The probable end of Nicholas: Nicholas in the pound. John Leech. Wood engraving from Punch 27 (1854): 243. Image with text preceding it [Click on image to enlarge it.] Punch wittily alludes to Phiz's Mr. Pickwick in the Pound (1836), one of the more famous illustrations to Dickens's Pickwick Papers:

Mr. Pickwick in the Pound. [Click on image to enlarge it.]

Almost twenty years had passed since the British reading public purchased the October 1836 instalment of Pickwick Papers in record numbers, but the work continued to be a best-seller in "Cheap" editions published by Chapman and Hall for just over two shillings. There is no doubt that Punch's readers would have apprehended the point of comparison, since Pickwick was put in the pound for trespassing on Captain Boldwig's estate — not that readers would have interpreted Nicholas, the Russian autocrat, as a reiteration of the benevolent and genial Samuel Pickwick, falsely accused and unjustly held up to village ignominy.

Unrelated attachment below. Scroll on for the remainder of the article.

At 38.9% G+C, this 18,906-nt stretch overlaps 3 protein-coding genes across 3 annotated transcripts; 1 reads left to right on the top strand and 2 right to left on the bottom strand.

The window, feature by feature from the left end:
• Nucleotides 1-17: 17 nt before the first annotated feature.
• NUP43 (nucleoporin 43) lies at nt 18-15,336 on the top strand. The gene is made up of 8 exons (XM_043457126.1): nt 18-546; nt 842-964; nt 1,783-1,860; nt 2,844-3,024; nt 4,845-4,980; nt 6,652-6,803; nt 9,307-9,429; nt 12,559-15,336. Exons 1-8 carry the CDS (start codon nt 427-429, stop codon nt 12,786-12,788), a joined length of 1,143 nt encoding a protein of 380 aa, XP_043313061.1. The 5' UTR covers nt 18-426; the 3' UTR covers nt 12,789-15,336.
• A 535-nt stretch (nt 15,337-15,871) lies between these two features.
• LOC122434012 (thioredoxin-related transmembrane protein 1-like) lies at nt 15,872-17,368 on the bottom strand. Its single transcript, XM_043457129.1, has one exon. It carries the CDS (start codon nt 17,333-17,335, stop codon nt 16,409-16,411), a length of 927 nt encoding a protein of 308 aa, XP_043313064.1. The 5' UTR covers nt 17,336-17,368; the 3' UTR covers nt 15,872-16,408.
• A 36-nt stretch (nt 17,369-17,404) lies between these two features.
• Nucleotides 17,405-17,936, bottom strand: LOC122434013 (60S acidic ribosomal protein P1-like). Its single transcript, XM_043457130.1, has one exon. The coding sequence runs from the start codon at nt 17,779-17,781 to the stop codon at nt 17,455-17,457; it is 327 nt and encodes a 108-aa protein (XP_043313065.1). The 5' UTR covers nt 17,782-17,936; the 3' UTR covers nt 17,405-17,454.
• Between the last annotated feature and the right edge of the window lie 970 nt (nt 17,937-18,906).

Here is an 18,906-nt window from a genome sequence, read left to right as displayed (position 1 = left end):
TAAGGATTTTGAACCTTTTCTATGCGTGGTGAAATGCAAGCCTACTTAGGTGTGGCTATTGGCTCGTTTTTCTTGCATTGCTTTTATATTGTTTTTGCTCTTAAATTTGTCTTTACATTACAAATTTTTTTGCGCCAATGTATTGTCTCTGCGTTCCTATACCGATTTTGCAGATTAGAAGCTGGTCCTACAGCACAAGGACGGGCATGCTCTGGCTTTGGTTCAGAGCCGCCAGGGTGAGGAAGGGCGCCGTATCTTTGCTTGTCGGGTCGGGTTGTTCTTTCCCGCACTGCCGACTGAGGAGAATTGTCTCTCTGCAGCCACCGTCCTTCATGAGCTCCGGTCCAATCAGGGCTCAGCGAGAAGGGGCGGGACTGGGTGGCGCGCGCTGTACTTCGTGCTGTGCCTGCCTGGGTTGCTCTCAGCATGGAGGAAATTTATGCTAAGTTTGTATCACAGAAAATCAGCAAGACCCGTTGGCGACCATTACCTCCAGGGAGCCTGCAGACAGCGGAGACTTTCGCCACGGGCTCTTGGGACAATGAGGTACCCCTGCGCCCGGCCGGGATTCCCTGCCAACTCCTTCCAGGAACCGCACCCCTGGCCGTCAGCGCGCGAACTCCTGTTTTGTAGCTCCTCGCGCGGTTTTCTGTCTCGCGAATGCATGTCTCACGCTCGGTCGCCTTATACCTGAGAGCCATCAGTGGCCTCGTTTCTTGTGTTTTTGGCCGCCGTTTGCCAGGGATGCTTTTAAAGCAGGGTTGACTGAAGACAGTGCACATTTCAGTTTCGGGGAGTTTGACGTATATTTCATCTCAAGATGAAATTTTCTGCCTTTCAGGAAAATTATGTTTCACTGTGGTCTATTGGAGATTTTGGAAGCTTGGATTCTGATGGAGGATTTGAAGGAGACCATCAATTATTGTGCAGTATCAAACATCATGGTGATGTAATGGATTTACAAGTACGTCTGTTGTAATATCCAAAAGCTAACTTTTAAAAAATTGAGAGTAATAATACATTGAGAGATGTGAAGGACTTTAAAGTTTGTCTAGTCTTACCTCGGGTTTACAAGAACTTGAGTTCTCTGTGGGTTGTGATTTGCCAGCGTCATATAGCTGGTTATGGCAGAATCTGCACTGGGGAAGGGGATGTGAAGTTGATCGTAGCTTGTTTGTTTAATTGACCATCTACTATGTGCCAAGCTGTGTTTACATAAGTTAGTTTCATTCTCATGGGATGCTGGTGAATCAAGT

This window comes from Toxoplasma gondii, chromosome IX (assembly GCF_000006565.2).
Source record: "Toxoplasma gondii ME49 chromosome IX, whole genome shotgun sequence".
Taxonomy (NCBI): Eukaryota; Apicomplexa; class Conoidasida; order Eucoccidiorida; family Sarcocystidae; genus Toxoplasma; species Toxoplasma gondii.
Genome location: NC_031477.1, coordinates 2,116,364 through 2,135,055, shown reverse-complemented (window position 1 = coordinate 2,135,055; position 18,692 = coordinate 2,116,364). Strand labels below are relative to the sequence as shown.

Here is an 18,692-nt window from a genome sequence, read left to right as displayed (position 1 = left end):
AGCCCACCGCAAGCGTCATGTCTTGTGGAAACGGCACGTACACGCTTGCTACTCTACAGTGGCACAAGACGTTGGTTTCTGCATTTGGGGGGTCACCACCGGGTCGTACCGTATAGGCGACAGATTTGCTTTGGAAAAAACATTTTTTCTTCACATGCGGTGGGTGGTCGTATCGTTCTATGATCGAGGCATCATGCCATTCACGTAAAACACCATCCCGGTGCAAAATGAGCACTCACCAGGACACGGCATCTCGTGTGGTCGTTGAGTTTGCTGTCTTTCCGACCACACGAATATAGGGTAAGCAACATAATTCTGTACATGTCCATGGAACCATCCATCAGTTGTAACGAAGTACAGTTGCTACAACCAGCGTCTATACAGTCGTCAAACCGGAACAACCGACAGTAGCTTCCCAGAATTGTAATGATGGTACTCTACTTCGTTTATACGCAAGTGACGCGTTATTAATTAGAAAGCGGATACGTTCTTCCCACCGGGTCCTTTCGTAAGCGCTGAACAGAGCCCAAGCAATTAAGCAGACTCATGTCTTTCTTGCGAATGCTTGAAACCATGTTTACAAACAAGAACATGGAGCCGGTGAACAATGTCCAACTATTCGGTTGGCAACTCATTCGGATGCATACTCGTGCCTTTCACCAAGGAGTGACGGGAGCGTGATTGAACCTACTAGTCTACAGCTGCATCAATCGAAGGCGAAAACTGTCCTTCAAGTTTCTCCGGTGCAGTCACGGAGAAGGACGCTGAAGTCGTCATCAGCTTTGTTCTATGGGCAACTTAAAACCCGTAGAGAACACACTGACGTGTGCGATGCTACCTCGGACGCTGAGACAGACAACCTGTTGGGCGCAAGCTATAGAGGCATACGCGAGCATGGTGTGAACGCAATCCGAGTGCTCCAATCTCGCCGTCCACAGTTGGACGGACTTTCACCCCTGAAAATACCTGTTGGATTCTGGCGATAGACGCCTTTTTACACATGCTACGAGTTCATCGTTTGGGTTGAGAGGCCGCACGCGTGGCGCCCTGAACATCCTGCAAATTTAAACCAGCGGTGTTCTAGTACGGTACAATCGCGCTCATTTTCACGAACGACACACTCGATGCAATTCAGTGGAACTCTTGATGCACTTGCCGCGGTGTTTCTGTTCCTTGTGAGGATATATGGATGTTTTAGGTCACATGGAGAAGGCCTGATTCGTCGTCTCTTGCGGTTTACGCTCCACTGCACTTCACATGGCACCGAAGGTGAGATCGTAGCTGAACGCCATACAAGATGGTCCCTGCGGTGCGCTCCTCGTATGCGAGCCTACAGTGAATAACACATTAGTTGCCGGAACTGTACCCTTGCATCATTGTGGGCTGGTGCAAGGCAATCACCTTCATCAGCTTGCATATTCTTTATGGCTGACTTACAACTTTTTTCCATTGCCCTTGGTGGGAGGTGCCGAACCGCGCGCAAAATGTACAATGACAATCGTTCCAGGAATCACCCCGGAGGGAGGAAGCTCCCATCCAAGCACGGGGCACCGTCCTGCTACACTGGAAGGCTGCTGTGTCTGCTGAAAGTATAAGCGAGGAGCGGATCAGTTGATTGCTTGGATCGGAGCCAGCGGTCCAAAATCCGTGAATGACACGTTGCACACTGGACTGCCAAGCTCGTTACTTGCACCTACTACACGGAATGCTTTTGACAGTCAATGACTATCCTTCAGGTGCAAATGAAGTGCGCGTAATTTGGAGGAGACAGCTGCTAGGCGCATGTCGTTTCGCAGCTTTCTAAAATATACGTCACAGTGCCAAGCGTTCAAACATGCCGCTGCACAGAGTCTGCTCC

Scanned image and text by Philip V. Allingham. Formatting by George P. Landow. Image courtesy of the Irving K. Barber Learning Centre, University of British Columbia, Vancouver. [You may use this image without prior permission for any scholarly or educational purpose as long as you (1) credit the person who scanned the image and the University of British Columbia and (2) link your document to this URL in a web document or cite the Victorian Web in a print one.]

Last modified 16 May 2014